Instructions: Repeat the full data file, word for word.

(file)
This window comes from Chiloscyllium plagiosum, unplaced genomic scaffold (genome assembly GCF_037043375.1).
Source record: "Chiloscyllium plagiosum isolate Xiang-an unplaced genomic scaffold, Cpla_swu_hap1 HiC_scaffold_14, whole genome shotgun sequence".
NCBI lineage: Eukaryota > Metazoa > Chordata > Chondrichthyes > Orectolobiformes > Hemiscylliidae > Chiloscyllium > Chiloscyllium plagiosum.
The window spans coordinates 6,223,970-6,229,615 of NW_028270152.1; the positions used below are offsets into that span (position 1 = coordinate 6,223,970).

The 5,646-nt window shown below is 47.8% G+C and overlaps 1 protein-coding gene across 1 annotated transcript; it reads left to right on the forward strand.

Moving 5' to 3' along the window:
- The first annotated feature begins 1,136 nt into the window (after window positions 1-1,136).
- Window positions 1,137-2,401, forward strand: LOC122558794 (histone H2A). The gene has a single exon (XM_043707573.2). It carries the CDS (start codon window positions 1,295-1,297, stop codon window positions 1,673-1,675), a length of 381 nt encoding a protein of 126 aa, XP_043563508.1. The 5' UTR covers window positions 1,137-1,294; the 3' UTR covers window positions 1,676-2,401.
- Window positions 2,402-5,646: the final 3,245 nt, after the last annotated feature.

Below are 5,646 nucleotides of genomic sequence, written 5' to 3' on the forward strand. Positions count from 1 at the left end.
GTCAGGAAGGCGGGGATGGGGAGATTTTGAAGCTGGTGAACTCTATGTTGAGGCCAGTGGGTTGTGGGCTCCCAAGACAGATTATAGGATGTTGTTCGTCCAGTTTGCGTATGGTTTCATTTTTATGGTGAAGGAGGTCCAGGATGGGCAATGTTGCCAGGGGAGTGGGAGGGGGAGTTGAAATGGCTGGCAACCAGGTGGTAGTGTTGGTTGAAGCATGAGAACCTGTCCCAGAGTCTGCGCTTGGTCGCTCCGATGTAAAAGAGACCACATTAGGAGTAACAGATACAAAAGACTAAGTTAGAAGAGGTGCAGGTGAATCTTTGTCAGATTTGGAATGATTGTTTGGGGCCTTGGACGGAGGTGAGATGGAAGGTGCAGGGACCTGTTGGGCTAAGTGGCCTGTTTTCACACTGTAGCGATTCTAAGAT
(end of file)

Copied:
This window comes from Chiloscyllium plagiosum, unplaced genomic scaffold (genome assembly GCF_037043375.1).
Source record: "Chiloscyllium plagiosum isolate Xiang-an unplaced genomic scaffold, Cpla_swu_hap1 HiC_scaffold_14, whole genome shotgun sequence".
NCBI lineage: Eukaryota > Metazoa > Chordata > Chondrichthyes > Orectolobiformes > Hemiscylliidae > Chiloscyllium > Chiloscyllium plagiosum.
The window spans coordinates 6,223,970-6,229,615 of NW_028270152.1; the positions used below are offsets into that span (position 1 = coordinate 6,223,970).

The 5,646-nt window shown below is 47.8% G+C and overlaps 1 protein-coding gene across 1 annotated transcript; it reads left to right on the forward strand.

Moving 5' to 3' along the window:
- The first annotated feature begins 1,136 nt into the window (after window positions 1-1,136).
- Window positions 1,137-2,401, forward strand: LOC122558794 (histone H2A). The gene has a single exon (XM_043707573.2). It carries the CDS (start codon window positions 1,295-1,297, stop codon window positions 1,673-1,675), a length of 381 nt encoding a protein of 126 aa, XP_043563508.1. The 5' UTR covers window positions 1,137-1,294; the 3' UTR covers window positions 1,676-2,401.
- Window positions 2,402-5,646: the final 3,245 nt, after the last annotated feature.

Below are 5,646 nucleotides of genomic sequence, written 5' to 3' on the forward strand. Positions count from 1 at the left end.
GTCAGGAAGGCGGGGATGGGGAGATTTTGAAGCTGGTGAACTCTATGTTGAGGCCAGTGGGTTGTGGGCTCCCAAGACAGATTATAGGATGTTGTTCGTCCAGTTTGCGTATGGTTTCATTTTTATGGTGAAGGAGGTCCAGGATGGGCAATGTTGCCAGGGGAGTGGGAGGGGGAGTTGAAATGGCTGGCAACCAGGTGGTAGTGTTGGTTGAAGCATGAGAACCTGTCCCAGAGTCTGCGCTTGGTCGCTCCGATGTAAAAGAGACCACATTAGGAGTAACAGATACAAAAGACTAAGTTAGAAGAGGTGCAGGTGAATCTTTGTCAGATTTGGAATGATTGTTTGGGGCCTTGGACGGAGGTGAGATGGAAGGTGCAGGGACCTGTTGGGCTAAGTGGCCTGTTTTCACACTGTAGCGATTCTAAGAT